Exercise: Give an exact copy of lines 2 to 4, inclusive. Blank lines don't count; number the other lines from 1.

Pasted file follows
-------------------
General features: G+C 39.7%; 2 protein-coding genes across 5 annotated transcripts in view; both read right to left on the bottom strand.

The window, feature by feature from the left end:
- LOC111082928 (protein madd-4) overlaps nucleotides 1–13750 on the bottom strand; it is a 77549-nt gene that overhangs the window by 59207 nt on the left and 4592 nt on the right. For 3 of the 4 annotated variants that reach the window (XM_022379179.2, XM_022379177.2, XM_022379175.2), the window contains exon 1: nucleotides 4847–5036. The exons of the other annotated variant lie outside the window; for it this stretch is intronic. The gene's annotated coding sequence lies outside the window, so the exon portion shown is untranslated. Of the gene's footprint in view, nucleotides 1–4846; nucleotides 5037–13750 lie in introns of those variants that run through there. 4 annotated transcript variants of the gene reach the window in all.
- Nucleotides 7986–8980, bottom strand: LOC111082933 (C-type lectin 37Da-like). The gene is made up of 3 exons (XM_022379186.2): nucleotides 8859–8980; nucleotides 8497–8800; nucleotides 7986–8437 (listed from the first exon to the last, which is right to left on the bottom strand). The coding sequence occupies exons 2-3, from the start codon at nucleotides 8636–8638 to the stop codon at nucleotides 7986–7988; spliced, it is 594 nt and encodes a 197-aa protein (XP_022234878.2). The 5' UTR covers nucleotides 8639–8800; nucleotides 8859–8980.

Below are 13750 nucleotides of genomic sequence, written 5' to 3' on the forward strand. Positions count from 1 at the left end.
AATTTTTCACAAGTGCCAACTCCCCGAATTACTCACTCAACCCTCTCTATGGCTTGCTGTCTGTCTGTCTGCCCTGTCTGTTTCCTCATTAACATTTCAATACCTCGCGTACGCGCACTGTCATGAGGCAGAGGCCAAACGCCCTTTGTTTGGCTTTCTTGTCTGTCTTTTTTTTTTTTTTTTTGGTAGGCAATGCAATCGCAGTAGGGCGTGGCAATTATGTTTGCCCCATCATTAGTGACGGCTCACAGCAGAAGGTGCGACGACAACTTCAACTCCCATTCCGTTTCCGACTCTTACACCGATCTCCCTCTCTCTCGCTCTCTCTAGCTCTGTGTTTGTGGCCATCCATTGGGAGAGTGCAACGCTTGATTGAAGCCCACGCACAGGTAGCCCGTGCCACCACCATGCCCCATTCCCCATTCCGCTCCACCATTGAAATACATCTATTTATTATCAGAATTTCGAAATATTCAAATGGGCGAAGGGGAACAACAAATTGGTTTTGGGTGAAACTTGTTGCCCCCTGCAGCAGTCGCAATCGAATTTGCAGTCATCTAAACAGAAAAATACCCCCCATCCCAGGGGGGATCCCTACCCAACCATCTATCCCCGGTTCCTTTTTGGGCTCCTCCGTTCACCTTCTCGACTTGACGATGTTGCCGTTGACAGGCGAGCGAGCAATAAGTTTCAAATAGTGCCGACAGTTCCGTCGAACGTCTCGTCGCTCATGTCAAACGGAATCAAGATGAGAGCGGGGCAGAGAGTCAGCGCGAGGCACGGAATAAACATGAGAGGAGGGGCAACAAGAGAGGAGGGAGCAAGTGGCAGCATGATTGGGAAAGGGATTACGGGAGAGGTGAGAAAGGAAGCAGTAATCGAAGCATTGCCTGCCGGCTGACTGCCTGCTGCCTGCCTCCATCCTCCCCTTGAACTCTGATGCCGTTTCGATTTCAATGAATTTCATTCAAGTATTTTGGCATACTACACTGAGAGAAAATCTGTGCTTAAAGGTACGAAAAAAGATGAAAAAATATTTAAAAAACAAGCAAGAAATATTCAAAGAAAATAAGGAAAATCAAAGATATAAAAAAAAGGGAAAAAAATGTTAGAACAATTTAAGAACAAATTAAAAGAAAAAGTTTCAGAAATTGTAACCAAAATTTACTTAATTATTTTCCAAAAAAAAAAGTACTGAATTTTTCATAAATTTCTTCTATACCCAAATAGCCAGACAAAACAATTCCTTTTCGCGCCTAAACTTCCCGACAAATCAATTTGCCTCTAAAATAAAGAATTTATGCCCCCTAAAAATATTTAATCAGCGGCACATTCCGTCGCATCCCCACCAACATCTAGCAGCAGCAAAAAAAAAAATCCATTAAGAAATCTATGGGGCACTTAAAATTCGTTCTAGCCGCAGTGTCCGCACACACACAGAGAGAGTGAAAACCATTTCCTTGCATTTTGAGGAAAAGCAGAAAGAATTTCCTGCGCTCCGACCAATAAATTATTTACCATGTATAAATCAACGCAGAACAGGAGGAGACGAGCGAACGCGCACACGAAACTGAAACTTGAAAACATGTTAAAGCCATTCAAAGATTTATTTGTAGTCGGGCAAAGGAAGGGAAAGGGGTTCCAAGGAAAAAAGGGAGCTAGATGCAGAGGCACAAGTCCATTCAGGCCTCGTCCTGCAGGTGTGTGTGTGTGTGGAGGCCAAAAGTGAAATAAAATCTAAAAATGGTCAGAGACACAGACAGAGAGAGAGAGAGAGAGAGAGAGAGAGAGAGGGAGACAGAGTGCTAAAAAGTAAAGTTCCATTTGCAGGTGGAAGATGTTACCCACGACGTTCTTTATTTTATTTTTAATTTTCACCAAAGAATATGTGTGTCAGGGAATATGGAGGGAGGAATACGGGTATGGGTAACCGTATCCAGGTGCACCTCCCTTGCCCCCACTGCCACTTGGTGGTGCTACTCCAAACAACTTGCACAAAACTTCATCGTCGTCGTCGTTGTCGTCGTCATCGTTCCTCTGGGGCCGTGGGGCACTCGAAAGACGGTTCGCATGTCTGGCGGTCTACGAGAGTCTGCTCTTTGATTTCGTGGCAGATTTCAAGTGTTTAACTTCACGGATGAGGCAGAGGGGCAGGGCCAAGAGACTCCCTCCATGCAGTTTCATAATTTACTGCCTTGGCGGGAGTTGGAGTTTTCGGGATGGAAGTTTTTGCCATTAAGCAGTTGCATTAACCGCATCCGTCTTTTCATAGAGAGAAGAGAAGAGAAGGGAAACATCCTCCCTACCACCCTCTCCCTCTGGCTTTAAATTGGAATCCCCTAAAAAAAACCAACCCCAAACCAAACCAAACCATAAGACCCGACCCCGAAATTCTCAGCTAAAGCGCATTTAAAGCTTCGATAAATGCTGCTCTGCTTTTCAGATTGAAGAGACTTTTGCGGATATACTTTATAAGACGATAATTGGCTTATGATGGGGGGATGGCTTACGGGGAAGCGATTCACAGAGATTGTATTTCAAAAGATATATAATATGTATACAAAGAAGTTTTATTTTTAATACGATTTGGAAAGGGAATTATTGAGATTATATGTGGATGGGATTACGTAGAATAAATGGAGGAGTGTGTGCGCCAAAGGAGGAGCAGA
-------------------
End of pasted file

The window, feature by feature from the left end:
- LOC111082928 (protein madd-4) overlaps nucleotides 1–13750 on the bottom strand; it is a 77549-nt gene that overhangs the window by 59207 nt on the left and 4592 nt on the right. For 3 of the 4 annotated variants that reach the window (XM_022379179.2, XM_022379177.2, XM_022379175.2), the window contains exon 1: nucleotides 4847–5036. The exons of the other annotated variant lie outside the window; for it this stretch is intronic. The gene's annotated coding sequence lies outside the window, so the exon portion shown is untranslated. Of the gene's footprint in view, nucleotides 1–4846; nucleotides 5037–13750 lie in introns of those variants that run through there. 4 annotated transcript variants of the gene reach the window in all.
- Nucleotides 7986–8980, bottom strand: LOC111082933 (C-type lectin 37Da-like). The gene is made up of 3 exons (XM_022379186.2): nucleotides 8859–8980; nucleotides 8497–8800; nucleotides 7986–8437 (listed from the first exon to the last, which is right to left on the bottom strand). The coding sequence occupies exons 2-3, from the start codon at nucleotides 8636–8638 to the stop codon at nucleotides 7986–7988; spliced, it is 594 nt and encodes a 197-aa protein (XP_022234878.2). The 5' UTR covers nucleotides 8639–8800; nucleotides 8859–8980.